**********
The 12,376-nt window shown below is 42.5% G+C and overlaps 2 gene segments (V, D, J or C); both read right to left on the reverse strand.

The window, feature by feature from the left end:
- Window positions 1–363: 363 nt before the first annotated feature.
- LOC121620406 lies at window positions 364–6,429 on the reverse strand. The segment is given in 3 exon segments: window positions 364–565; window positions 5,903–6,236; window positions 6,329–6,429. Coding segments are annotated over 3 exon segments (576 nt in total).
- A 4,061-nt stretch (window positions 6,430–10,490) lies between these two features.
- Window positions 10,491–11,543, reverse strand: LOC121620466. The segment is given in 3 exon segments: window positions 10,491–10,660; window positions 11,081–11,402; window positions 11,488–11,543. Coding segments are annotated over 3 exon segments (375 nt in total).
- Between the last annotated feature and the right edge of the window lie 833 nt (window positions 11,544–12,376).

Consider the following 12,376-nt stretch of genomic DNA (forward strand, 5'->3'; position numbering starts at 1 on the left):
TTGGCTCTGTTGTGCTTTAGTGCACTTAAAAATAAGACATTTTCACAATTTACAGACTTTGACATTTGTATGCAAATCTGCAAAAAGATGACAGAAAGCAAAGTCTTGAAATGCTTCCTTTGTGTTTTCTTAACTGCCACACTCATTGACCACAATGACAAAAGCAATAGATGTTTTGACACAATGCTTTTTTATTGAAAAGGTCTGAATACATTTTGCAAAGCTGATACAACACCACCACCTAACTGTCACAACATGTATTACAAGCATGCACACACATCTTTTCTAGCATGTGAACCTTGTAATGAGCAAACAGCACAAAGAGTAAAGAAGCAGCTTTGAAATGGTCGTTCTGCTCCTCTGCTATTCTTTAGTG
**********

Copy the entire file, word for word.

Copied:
The 12,376-nt window shown below is 42.5% G+C and overlaps 2 gene segments (V, D, J or C); both read right to left on the reverse strand.

The window, feature by feature from the left end:
- Window positions 1–363: 363 nt before the first annotated feature.
- LOC121620406 lies at window positions 364–6,429 on the reverse strand. The segment is given in 3 exon segments: window positions 364–565; window positions 5,903–6,236; window positions 6,329–6,429. Coding segments are annotated over 3 exon segments (576 nt in total).
- A 4,061-nt stretch (window positions 6,430–10,490) lies between these two features.
- Window positions 10,491–11,543, reverse strand: LOC121620466. The segment is given in 3 exon segments: window positions 10,491–10,660; window positions 11,081–11,402; window positions 11,488–11,543. Coding segments are annotated over 3 exon segments (375 nt in total).
- Between the last annotated feature and the right edge of the window lie 833 nt (window positions 11,544–12,376).

Consider the following 12,376-nt stretch of genomic DNA (forward strand, 5'->3'; position numbering starts at 1 on the left):
TTGGCTCTGTTGTGCTTTAGTGCACTTAAAAATAAGACATTTTCACAATTTACAGACTTTGACATTTGTATGCAAATCTGCAAAAAGATGACAGAAAGCAAAGTCTTGAAATGCTTCCTTTGTGTTTTCTTAACTGCCACACTCATTGACCACAATGACAAAAGCAATAGATGTTTTGACACAATGCTTTTTTATTGAAAAGGTCTGAATACATTTTGCAAAGCTGATACAACACCACCACCTAACTGTCACAACATGTATTACAAGCATGCACACACATCTTTTCTAGCATGTGAACCTTGTAATGAGCAAACAGCACAAAGAGTAAAGAAGCAGCTTTGAAATGGTCGTTCTGCTCCTCTGCTATTCTTTAGTG